'It hurts': Fayetteville community activists work to address violence at 'Heal the Ville' rally

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Sunday, October 23, 2022
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Community activists in Fayetteville are working to address the violence through their annual stop the violence rally.

FAYETTEVILLE, N.C. (WTVD) -- There's been a surge of gun violence across the country and here at home. In Fayetteville, community activists James Suber and Demetria Murphy are working to address the violence through their annual stop the violence rally.

The event that provides resources for victims' families and survivors of gun violence comes after police investigated three separate shooting deaths this week.

"We really kinda gotta get a base of where's this violence, and this movement coming from," said Suber.

Suber is a graphic designer and has been behind the designs of "RIP" t-shirts and obituaries of victims of gun violence. He said the violence has snatched the lives of people they know.

"It hurts. So, you know, classmates, friends, you see it and you like, Hey, I know that one. It's going almost numb," Suber continued.

Death hit closer to home once again for the activists. Fayetteville Police are investigating the death of a 15-year-old girl who was found dead from a single gunshot wound inside a home on Maitland Drive on Friday.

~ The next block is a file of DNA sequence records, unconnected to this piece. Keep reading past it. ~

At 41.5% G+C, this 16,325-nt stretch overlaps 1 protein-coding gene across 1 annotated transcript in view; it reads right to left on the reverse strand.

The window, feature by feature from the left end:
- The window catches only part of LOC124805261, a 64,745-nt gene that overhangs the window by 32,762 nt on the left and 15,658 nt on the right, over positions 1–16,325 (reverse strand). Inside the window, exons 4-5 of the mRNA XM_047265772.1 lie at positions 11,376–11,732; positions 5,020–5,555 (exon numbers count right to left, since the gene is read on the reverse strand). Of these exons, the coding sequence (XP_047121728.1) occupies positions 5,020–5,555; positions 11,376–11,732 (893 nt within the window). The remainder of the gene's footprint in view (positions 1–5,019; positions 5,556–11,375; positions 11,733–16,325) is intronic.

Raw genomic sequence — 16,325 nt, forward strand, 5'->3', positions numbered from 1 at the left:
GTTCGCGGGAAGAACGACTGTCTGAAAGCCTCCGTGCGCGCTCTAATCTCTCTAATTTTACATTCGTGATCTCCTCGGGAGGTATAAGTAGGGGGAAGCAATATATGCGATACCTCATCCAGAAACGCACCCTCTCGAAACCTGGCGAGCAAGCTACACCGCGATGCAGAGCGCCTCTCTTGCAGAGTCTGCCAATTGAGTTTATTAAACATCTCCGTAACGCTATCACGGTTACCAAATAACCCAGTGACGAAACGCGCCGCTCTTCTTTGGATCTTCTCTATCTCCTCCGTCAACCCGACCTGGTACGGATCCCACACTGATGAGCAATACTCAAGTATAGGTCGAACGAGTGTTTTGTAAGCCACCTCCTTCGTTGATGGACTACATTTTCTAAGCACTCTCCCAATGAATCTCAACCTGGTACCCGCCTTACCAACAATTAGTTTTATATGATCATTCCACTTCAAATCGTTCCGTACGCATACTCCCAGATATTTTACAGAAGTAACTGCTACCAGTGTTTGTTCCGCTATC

The teen was the daughter of Councilwoman Courtney Banks- McLaughin.

Demetria Murphy said the councilwoman would have been at their "Stop the Violence" event.

"To know that Ms.Courtney supports this. She was there last year. She was going to be here this year. So, to know that the day before we were supposed to be having this event, this is the news that she gets," said Murphy. "Our heart is disheartening, you know, to know that Ms. Courtney has been in this fight with us. She's been here, you know, so now she's really thrust into being in this fight."

It's a fight that many families are now left to take on. A 2020 report by Everytown for Gun Safety states an average of 100 children and teens die by guns every year. 57% of which are homicides.

"Is it our music? Is it you know, social media?" Suber asked.

When it comes to the youth, advocates encourage the community to meet them where they are.

"We built this world for them. So, they inherited what we gave them. We gave them this violence," Murphy said. "And until we take accountability for that. And say, hey, we dropped the ball. Where do we pick the ball up and teach our youth how to be that voice we're just going to keep going in a circle."

As the community searches for answers to the violence, families who have lost loved ones are left to grieve.

In Fayetteville, condolences continue to pour in for the family of Councilwoman McLaughlin.